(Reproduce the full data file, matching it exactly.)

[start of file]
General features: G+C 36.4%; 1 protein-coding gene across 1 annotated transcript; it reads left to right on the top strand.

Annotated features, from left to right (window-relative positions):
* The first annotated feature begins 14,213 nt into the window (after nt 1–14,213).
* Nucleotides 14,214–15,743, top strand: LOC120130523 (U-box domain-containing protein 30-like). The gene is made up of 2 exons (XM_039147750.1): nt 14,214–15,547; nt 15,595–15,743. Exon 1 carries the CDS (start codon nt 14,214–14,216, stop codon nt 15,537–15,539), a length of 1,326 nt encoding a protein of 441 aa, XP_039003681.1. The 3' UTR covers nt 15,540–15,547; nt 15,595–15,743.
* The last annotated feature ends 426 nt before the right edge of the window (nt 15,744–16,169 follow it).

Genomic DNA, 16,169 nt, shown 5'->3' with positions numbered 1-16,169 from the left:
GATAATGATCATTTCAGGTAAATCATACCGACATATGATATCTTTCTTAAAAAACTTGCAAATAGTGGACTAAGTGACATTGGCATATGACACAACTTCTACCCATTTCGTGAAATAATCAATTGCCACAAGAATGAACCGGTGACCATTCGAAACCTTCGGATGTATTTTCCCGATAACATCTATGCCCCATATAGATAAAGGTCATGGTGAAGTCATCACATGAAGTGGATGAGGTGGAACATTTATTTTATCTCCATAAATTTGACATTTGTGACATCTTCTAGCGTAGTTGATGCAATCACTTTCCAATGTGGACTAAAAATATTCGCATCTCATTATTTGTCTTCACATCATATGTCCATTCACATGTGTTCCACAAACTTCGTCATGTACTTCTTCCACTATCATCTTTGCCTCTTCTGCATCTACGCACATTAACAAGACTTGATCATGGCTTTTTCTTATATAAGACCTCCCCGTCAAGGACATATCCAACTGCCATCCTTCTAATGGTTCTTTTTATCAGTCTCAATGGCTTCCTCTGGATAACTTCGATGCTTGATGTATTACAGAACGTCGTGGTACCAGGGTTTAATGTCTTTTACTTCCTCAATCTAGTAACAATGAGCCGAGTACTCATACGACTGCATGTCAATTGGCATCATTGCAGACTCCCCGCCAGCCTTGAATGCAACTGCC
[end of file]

General features: G+C 36.4%; 1 protein-coding gene across 1 annotated transcript; it reads left to right on the top strand.

Annotated features, from left to right (window-relative positions):
* The first annotated feature begins 14,213 nt into the window (after nt 1–14,213).
* Nucleotides 14,214–15,743, top strand: LOC120130523 (U-box domain-containing protein 30-like). The gene is made up of 2 exons (XM_039147750.1): nt 14,214–15,547; nt 15,595–15,743. Exon 1 carries the CDS (start codon nt 14,214–14,216, stop codon nt 15,537–15,539), a length of 1,326 nt encoding a protein of 441 aa, XP_039003681.1. The 3' UTR covers nt 15,540–15,547; nt 15,595–15,743.
* The last annotated feature ends 426 nt before the right edge of the window (nt 15,744–16,169 follow it).

Genomic DNA, 16,169 nt, shown 5'->3' with positions numbered 1-16,169 from the left:
GATAATGATCATTTCAGGTAAATCATACCGACATATGATATCTTTCTTAAAAAACTTGCAAATAGTGGACTAAGTGACATTGGCATATGACACAACTTCTACCCATTTCGTGAAATAATCAATTGCCACAAGAATGAACCGGTGACCATTCGAAACCTTCGGATGTATTTTCCCGATAACATCTATGCCCCATATAGATAAAGGTCATGGTGAAGTCATCACATGAAGTGGATGAGGTGGAACATTTATTTTATCTCCATAAATTTGACATTTGTGACATCTTCTAGCGTAGTTGATGCAATCACTTTCCAATGTGGACTAAAAATATTCGCATCTCATTATTTGTCTTCACATCATATGTCCATTCACATGTGTTCCACAAACTTCGTCATGTACTTCTTCCACTATCATCTTTGCCTCTTCTGCATCTACGCACATTAACAAGACTTGATCATGGCTTTTTCTTATATAAGACCTCCCCGTCAAGGACATATCCAACTGCCATCCTTCTAATGGTTCTTTTTATCAGTCTCAATGGCTTCCTCTGGATAACTTCGATGCTTGATGTATTACAGAACGTCGTGGTACCAGGGTTTAATGTCTTTTACTTCCTCAATCTAGTAACAATGAGCCGAGTACTCATACGACTGCATGTCAATTGGCATCATTGCAGACTCCCCGCCAGCCTTGAATGCAACTGCC